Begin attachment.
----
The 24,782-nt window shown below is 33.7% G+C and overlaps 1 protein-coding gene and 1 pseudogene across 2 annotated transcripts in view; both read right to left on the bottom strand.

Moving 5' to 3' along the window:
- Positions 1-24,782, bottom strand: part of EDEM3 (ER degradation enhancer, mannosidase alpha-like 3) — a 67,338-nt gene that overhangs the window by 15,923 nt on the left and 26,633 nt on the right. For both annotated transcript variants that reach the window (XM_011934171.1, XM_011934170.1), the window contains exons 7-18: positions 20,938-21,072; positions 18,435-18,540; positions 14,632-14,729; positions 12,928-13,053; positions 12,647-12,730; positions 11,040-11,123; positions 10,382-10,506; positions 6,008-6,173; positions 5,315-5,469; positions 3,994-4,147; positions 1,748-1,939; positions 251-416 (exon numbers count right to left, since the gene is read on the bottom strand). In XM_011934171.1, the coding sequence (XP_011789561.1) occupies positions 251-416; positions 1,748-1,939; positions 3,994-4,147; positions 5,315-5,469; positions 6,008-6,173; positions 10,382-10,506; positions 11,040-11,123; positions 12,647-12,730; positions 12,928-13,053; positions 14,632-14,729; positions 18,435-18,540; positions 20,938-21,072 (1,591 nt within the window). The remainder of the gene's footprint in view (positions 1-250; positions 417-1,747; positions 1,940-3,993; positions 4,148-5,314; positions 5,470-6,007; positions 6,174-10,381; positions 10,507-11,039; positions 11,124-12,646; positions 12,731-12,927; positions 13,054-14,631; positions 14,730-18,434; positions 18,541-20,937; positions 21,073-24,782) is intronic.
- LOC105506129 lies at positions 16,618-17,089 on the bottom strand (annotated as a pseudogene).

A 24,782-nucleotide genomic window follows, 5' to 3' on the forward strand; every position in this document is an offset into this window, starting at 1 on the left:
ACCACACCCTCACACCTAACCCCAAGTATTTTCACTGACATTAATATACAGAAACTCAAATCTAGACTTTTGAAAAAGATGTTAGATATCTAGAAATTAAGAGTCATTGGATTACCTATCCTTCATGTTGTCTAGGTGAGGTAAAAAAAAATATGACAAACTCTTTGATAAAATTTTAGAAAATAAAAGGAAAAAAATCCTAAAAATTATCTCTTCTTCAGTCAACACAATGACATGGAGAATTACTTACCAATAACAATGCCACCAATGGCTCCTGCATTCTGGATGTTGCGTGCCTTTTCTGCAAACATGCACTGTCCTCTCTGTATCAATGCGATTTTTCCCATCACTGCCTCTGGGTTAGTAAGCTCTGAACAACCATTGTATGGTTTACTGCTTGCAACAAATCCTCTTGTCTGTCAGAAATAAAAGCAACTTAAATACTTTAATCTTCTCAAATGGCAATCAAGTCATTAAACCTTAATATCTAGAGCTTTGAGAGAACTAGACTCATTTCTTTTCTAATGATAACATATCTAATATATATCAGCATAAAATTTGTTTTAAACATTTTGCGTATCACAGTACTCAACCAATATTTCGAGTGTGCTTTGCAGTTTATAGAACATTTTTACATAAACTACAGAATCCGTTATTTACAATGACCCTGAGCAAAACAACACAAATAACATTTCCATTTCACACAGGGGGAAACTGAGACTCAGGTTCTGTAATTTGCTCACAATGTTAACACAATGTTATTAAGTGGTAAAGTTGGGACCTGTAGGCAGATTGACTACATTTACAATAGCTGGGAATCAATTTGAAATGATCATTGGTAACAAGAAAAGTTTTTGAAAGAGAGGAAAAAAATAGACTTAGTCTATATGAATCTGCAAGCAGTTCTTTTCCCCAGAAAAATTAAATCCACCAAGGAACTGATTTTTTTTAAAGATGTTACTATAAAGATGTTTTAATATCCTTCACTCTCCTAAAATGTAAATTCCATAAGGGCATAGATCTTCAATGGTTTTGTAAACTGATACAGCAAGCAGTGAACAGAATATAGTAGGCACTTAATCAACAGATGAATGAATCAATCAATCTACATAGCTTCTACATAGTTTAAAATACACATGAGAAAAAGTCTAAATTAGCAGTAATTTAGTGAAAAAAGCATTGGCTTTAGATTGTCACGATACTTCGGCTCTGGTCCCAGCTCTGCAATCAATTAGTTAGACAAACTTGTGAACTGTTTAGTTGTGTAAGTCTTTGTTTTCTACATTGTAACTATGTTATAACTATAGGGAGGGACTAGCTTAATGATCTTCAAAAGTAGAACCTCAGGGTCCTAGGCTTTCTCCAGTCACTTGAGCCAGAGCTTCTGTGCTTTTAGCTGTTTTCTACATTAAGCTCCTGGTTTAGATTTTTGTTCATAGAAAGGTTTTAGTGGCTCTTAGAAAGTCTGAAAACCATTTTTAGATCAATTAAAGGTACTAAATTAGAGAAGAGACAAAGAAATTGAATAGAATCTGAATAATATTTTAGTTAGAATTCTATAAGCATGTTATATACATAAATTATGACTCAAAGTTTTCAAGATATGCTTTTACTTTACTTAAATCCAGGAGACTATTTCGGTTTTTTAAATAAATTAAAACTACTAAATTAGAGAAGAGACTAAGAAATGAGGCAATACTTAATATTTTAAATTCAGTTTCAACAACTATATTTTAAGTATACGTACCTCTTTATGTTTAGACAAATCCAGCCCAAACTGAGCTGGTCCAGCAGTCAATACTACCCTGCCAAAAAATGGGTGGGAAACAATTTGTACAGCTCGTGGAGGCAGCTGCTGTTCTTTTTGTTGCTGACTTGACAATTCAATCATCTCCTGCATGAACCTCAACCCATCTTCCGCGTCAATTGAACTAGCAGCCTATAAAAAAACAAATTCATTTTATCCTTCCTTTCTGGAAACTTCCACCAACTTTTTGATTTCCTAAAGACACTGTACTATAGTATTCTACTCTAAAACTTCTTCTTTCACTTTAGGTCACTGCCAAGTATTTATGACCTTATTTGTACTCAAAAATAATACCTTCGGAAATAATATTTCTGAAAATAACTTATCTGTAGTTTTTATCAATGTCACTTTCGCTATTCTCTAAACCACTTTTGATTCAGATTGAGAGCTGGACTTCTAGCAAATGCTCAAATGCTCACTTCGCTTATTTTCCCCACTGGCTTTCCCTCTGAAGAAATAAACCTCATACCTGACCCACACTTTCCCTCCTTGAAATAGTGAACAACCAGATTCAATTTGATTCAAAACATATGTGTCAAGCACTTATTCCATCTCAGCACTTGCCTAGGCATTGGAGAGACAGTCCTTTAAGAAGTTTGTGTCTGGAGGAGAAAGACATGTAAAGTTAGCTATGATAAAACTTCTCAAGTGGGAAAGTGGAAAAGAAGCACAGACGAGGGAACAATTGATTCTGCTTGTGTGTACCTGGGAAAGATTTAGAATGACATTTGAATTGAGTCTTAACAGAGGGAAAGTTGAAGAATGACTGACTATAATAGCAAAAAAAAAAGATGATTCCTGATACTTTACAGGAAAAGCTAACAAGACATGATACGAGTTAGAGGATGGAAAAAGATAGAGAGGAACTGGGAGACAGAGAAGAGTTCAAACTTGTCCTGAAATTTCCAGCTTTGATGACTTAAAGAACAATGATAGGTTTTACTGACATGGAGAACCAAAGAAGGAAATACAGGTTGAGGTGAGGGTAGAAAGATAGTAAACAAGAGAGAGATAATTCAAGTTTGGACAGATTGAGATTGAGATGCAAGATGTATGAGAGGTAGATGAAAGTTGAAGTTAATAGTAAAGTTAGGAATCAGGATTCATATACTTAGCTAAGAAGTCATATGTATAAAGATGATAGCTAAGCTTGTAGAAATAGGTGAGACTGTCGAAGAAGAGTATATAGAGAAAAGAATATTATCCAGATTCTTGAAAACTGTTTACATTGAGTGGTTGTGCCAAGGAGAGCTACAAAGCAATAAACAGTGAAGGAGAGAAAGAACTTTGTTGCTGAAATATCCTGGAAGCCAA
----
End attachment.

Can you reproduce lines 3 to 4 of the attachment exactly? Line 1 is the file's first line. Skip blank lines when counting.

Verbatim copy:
- Positions 1-24,782, bottom strand: part of EDEM3 (ER degradation enhancer, mannosidase alpha-like 3) — a 67,338-nt gene that overhangs the window by 15,923 nt on the left and 26,633 nt on the right. For both annotated transcript variants that reach the window (XM_011934171.1, XM_011934170.1), the window contains exons 7-18: positions 20,938-21,072; positions 18,435-18,540; positions 14,632-14,729; positions 12,928-13,053; positions 12,647-12,730; positions 11,040-11,123; positions 10,382-10,506; positions 6,008-6,173; positions 5,315-5,469; positions 3,994-4,147; positions 1,748-1,939; positions 251-416 (exon numbers count right to left, since the gene is read on the bottom strand). In XM_011934171.1, the coding sequence (XP_011789561.1) occupies positions 251-416; positions 1,748-1,939; positions 3,994-4,147; positions 5,315-5,469; positions 6,008-6,173; positions 10,382-10,506; positions 11,040-11,123; positions 12,647-12,730; positions 12,928-13,053; positions 14,632-14,729; positions 18,435-18,540; positions 20,938-21,072 (1,591 nt within the window). The remainder of the gene's footprint in view (positions 1-250; positions 417-1,747; positions 1,940-3,993; positions 4,148-5,314; positions 5,470-6,007; positions 6,174-10,381; positions 10,507-11,039; positions 11,124-12,646; positions 12,731-12,927; positions 13,054-14,631; positions 14,730-18,434; positions 18,541-20,937; positions 21,073-24,782) is intronic.
- LOC105506129 lies at positions 16,618-17,089 on the bottom strand (annotated as a pseudogene).